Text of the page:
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Serving Homeowners, Remodelers, Builders, and Roofers

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Dispose Biohazardous Wastes the Right Way

Disposing Hazardous WastesWhen you see a biohazard sign, it immediately signals that something bad is inside and lets you know to keep a safe distance. In fact, when most people see a biohazard sign they are instantly alerted to the danger that lies inside. What exactly is inside: potentially life-threatening and dangerous materials!

What Is Biohazardous Waste?

Any waste material that contains either infectious materials or potentially infectious materials. There are four different types of biohazardous waste including liquid, solid, sharp, and pathological.

  • Liquid: Blood and bodily fluids.
  • Solid: Non-sharp items that came in contact with human or animals specimen materials like tissue or bodily fluids. This could be gloves worn while drawing a patient’s blood or towels used to clean up vomit.
  • Sharp: Anything sharp enough to puncture the skin that came in contact with the potentially infectious material. This could include needles and scalpels or even broken glass that is covered in blood after an accident.
  • Pathological: Any organs, tissue, or body parts that have been removed from a human or animal.

Why Is Biohazardous Waste Harmful?

Each year 16 billion injections are administered, but not all of the needles are disposed of properly. The result is potentially unsafe, even life-threatening materials exposed to the public and the environment.

  • Biohazardous waste could contain diseases that threaten anyone who comes in contact with it.
  • When not disposed of properly, the entire community is at risk of being exposed to and even contracting these serious diseases and pathogens.
  • Furthermore, some of the practices commonly used to dispose of biohazardous waste (such as incineration) release pollutants into the air that have widespread negative consequences.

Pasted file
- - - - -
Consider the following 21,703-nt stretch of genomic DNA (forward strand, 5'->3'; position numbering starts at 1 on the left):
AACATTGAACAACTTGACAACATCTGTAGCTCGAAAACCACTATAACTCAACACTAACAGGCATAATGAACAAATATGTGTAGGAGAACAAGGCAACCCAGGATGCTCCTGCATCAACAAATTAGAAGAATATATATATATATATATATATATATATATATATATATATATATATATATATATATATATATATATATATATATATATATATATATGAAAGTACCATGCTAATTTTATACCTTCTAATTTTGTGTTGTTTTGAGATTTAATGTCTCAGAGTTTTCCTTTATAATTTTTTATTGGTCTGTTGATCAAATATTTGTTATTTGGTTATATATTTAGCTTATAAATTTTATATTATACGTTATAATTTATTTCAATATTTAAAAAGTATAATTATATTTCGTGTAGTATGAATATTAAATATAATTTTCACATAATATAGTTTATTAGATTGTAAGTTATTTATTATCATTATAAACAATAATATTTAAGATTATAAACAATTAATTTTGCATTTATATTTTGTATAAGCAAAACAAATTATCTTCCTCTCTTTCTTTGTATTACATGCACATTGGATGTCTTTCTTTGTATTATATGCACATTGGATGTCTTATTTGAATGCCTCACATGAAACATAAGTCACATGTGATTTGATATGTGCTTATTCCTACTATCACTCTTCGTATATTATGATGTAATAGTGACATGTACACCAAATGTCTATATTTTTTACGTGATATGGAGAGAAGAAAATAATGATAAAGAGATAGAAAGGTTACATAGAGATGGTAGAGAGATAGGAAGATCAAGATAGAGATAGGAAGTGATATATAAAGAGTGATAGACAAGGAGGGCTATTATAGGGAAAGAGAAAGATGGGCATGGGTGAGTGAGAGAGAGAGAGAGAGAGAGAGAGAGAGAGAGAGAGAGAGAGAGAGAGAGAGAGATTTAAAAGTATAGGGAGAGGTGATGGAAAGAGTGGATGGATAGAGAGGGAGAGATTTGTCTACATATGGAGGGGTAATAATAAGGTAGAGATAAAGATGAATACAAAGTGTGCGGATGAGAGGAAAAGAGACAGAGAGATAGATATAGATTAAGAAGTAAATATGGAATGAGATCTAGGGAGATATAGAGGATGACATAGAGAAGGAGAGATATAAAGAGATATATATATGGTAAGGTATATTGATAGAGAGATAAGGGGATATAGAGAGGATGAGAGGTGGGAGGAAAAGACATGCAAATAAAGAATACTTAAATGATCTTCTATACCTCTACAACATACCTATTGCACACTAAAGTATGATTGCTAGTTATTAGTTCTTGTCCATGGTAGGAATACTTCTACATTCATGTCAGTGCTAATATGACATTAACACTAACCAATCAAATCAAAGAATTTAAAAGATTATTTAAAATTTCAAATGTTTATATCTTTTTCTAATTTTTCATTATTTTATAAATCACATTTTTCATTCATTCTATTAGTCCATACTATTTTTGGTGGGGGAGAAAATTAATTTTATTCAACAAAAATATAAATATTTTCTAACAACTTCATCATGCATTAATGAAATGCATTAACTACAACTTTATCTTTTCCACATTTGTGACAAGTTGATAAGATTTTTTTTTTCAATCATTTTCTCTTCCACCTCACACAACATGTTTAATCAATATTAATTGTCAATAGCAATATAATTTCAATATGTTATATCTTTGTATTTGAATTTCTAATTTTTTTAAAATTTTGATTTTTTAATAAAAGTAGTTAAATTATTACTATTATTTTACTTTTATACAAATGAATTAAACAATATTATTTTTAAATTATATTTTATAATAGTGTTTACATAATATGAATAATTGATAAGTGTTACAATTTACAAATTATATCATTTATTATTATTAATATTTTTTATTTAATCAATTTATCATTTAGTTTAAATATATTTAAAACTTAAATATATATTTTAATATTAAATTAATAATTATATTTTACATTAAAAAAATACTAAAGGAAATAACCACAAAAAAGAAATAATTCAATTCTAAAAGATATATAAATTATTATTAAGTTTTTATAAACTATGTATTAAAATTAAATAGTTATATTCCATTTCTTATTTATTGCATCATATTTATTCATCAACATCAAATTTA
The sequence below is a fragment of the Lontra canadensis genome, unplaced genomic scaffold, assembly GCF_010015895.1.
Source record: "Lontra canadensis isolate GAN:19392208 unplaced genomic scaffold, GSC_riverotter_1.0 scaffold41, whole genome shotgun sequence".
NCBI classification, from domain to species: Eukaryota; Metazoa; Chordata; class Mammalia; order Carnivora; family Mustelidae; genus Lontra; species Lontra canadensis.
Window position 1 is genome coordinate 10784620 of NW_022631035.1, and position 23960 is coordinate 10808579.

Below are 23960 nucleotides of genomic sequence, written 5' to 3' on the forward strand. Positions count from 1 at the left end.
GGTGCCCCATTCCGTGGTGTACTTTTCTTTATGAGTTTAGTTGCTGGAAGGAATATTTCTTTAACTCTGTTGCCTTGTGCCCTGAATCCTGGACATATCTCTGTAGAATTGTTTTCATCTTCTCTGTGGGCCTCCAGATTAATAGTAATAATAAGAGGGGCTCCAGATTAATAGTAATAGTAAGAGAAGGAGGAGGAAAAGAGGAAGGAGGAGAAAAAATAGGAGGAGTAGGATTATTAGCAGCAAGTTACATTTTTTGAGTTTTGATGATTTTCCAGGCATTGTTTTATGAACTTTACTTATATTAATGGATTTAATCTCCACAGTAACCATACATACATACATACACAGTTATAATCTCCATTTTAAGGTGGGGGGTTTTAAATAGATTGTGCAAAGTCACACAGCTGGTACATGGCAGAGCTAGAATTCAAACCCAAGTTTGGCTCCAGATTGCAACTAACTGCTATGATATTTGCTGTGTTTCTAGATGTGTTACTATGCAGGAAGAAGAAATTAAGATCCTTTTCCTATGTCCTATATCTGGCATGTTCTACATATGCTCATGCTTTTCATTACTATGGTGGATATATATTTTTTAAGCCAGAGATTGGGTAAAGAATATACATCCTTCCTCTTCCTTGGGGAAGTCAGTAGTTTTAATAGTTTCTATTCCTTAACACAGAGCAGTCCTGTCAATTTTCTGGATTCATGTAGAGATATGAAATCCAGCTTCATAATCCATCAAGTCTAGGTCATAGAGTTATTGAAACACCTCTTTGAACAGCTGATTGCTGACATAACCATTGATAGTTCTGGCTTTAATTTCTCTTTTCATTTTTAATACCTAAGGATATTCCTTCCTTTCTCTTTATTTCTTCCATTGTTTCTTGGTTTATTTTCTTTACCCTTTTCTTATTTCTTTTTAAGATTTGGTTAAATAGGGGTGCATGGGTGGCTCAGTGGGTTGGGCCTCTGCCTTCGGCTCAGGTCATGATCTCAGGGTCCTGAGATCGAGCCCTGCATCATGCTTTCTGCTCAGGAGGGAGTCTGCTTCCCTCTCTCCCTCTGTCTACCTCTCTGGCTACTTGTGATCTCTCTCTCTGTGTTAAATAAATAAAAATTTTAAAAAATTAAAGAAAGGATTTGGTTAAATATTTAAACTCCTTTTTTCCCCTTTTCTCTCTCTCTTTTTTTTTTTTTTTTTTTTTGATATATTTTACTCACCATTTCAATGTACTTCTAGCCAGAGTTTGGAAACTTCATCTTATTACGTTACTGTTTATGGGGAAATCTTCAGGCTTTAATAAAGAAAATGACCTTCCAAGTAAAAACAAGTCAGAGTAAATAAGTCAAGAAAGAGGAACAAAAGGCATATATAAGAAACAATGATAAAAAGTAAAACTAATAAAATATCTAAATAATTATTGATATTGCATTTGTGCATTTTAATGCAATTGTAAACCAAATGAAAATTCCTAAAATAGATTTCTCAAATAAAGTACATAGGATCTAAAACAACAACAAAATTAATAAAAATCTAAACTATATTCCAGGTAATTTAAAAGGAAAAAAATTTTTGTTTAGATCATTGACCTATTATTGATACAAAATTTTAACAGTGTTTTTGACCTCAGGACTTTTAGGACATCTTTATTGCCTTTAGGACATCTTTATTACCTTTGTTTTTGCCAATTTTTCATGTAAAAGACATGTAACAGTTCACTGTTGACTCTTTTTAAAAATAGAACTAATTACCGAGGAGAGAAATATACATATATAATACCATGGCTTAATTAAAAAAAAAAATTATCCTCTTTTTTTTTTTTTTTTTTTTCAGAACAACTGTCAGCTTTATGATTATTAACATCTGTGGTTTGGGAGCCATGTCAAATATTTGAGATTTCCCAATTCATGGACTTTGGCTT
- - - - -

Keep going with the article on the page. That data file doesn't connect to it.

How To Safely Dispose Of Biohazard Waste

Each of the four types of biohazardous waste requires specific and meticulous disposal guidelines that must be followed to ensure the safety of not only those handling the materials but the entire community and environment.

  • Solid Waste: Should be collected in a designated container with a lid labeled clearly with a biohazard symbol. If decontaminated prior to disposal, it can be sent to an approved landfill as regular medical waste. Otherwise, it must be handled by an approved waste management company for decontamination and disposal.
  • Liquid Waste: Should be collected in a leak-proof container secured against tipping and clearly marked with a biohazard symbol. Most liquid waste is treated with bleach or autoclaving before being disposed of.
  • Sharp Waste: Should be collected in a designated “sharps” container that is resistant to puncture and leaks. A medical waste contractor can pick up sharps and dispose of them properly.
  • Pathologic Waste: Should be double-bagged and stored in a container similar to liquid waste. Incineration is the most common method to dispose of pathologic waste.

What If I Have Biohazardous Waste At Home?

There are many potential circumstances that might lead to biohazardous waste in the home. For example, a diabetic patient may require multiple insulin injections and thus have used sharps and needles. Also, a household accident leading to a serious cut could leave a significantly blood-soaked garment or towel in the home. Can you just toss these things in the household trash? NO!

Disposing Syringes/Needles At Home

  1. Always use a sharps container that is puncture-proof and leak-proof.
  2. Never overfill a sharps container.
  3. When your sharps container is full, you can return it in a mail-back program, use a drop box at a doctor’s office or hospital, or bring to a local household hazardous waste collection site.

Blood-Soaked Products At Home

If there is an accident at home and you have blood-soaked garments, towels, bandages, etc., most of the time these items can be double bagged and sent to the regular household trash. Check with your local waste management company prior to disposal to be sure there are not specific instructions to follow.

We all must responsibly dispose ofbiohazardous and infectious wastes at home and be aware of the potential for improper disposal of other biohazardous wastes in the community to ensure safety for all. Irresponsible disposal of these materials can threaten the lives of humans and animals and affect the overall health of our environment. Be smart, Columbus!

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